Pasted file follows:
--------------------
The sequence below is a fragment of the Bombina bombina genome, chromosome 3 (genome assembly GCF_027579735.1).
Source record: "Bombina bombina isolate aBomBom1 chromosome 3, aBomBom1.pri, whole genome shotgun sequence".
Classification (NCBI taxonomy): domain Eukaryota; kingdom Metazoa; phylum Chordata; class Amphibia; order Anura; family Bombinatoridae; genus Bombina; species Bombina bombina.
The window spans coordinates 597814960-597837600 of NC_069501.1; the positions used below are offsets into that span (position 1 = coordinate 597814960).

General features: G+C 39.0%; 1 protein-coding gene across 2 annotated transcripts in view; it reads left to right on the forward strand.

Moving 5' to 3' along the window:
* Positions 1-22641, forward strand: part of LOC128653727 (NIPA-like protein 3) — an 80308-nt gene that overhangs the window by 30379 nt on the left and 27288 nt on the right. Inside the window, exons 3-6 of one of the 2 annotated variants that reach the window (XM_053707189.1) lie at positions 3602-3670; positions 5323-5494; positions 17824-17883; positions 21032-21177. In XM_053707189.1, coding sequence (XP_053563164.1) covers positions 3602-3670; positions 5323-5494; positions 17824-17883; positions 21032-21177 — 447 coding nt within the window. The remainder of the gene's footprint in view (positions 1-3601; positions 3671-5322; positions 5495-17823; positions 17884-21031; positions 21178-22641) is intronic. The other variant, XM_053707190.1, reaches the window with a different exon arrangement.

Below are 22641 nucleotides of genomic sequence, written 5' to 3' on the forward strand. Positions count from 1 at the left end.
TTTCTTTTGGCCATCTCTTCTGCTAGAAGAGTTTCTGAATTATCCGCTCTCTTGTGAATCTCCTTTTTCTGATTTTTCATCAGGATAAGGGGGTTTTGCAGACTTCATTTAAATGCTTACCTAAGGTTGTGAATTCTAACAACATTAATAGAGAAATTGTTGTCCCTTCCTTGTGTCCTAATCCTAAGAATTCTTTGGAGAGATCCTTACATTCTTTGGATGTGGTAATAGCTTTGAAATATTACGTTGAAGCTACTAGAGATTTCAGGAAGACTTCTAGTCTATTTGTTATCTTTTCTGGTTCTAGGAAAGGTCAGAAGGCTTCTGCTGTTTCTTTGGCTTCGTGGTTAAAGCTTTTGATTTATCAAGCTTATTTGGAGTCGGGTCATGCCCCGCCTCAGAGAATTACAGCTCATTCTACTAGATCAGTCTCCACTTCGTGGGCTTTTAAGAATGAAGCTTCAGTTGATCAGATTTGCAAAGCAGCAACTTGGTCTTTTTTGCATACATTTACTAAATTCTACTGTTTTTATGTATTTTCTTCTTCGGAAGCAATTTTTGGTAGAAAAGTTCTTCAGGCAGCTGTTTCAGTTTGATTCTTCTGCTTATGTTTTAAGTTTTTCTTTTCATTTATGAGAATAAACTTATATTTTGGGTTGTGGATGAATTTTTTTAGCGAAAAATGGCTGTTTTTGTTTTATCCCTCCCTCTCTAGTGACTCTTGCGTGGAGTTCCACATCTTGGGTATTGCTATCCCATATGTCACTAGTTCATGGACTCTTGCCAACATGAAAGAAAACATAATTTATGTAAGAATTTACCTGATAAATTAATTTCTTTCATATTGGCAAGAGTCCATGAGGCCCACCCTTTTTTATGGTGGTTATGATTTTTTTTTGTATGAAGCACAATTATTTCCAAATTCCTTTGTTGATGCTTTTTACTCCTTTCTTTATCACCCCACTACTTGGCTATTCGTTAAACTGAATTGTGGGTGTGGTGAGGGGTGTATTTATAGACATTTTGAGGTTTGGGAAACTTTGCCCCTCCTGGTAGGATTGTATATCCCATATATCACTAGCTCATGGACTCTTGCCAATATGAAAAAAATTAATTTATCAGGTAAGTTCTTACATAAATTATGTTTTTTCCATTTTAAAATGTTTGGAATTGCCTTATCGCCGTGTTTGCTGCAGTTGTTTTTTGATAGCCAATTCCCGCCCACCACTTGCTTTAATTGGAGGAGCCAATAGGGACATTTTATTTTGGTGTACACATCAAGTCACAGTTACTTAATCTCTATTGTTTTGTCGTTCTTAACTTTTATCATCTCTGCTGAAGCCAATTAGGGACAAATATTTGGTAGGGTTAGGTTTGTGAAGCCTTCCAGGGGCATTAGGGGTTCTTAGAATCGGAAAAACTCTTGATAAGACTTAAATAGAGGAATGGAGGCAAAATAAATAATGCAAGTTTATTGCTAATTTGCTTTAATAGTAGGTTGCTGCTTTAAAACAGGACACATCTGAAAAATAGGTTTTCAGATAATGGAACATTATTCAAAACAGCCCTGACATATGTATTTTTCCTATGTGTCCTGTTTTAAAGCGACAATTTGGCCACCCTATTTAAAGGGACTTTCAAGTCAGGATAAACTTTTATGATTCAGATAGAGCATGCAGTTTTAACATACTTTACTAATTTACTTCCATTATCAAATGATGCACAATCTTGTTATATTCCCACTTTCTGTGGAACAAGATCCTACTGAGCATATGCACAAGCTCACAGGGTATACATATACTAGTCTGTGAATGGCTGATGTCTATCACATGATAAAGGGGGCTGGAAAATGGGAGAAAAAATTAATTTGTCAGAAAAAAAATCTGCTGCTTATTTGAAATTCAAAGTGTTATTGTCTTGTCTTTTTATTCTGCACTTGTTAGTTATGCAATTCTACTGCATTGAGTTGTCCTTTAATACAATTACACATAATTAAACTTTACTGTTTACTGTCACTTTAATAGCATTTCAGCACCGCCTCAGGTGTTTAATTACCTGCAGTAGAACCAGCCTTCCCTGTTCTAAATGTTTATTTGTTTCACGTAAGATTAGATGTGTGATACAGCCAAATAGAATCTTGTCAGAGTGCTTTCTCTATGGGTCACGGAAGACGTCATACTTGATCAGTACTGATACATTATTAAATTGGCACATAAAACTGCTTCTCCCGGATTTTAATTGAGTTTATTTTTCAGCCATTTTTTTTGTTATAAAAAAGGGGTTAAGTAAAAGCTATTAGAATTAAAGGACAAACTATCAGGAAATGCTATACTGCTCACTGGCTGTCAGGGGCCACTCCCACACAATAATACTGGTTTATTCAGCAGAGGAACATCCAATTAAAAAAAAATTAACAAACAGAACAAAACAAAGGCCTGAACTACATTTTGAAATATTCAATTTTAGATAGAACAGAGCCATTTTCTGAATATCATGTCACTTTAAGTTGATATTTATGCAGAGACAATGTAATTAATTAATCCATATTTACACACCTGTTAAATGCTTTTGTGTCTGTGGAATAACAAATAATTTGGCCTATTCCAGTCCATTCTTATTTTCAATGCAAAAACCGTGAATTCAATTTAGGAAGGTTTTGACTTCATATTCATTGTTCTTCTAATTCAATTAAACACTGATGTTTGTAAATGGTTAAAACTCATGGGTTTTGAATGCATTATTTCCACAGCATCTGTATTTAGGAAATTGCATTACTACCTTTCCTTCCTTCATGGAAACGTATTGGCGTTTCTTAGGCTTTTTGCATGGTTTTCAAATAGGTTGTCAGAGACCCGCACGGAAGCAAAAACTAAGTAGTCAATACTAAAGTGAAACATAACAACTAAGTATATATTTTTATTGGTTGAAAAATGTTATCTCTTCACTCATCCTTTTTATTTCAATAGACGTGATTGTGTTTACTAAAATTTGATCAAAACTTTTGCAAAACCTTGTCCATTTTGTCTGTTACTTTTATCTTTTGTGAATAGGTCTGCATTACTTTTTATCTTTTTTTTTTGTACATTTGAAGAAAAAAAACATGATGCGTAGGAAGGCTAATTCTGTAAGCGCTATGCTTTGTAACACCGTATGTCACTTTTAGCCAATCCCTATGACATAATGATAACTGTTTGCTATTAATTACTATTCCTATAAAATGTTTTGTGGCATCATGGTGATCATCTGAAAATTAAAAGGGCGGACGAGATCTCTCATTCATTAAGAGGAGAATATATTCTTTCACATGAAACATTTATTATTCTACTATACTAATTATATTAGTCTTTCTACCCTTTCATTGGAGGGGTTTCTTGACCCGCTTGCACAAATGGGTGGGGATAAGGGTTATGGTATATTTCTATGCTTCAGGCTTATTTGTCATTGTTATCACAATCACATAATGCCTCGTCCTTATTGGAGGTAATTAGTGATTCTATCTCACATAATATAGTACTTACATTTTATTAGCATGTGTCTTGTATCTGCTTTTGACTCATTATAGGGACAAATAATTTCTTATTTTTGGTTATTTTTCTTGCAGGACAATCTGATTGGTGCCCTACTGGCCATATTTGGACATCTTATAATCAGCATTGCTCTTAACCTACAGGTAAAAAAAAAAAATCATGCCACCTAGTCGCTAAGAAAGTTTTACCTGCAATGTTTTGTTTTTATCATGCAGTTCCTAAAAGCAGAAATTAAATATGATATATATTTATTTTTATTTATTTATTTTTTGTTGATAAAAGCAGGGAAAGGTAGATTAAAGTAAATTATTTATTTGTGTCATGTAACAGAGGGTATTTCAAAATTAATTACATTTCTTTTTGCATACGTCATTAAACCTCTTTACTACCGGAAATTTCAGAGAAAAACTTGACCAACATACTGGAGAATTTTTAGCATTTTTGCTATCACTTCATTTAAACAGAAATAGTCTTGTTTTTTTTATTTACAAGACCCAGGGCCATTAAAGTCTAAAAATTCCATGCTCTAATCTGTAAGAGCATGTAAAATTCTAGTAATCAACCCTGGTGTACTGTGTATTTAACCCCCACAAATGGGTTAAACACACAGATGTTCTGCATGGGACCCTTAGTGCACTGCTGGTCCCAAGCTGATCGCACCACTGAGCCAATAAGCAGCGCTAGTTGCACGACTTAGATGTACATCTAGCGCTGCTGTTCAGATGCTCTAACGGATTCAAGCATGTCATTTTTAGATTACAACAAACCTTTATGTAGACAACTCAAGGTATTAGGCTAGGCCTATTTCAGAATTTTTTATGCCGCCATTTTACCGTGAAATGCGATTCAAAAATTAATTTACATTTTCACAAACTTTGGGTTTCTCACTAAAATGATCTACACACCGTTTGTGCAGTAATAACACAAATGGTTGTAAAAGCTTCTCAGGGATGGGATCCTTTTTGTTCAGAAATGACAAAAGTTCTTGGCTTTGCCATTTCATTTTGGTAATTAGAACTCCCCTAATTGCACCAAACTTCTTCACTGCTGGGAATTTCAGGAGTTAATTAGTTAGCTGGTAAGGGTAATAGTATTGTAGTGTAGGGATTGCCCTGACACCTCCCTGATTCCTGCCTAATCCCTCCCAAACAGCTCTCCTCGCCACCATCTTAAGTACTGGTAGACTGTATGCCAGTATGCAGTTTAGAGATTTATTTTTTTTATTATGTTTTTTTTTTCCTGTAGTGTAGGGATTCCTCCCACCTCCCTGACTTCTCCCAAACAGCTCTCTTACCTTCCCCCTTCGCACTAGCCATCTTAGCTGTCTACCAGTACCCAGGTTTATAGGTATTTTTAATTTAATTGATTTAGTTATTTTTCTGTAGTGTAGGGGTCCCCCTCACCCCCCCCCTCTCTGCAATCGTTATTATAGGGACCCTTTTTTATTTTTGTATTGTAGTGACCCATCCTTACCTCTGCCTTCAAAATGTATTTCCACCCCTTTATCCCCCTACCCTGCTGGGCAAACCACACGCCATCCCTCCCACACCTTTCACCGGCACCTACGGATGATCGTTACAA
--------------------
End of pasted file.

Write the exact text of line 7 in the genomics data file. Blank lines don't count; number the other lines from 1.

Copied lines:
* Positions 1-22641, forward strand: part of LOC128653727 (NIPA-like protein 3) — an 80308-nt gene that overhangs the window by 30379 nt on the left and 27288 nt on the right. Inside the window, exons 3-6 of one of the 2 annotated variants that reach the window (XM_053707189.1) lie at positions 3602-3670; positions 5323-5494; positions 17824-17883; positions 21032-21177. In XM_053707189.1, coding sequence (XP_053563164.1) covers positions 3602-3670; positions 5323-5494; positions 17824-17883; positions 21032-21177 — 447 coding nt within the window. The remainder of the gene's footprint in view (positions 1-3601; positions 3671-5322; positions 5495-17823; positions 17884-21031; positions 21178-22641) is intronic. The other variant, XM_053707190.1, reaches the window with a different exon arrangement.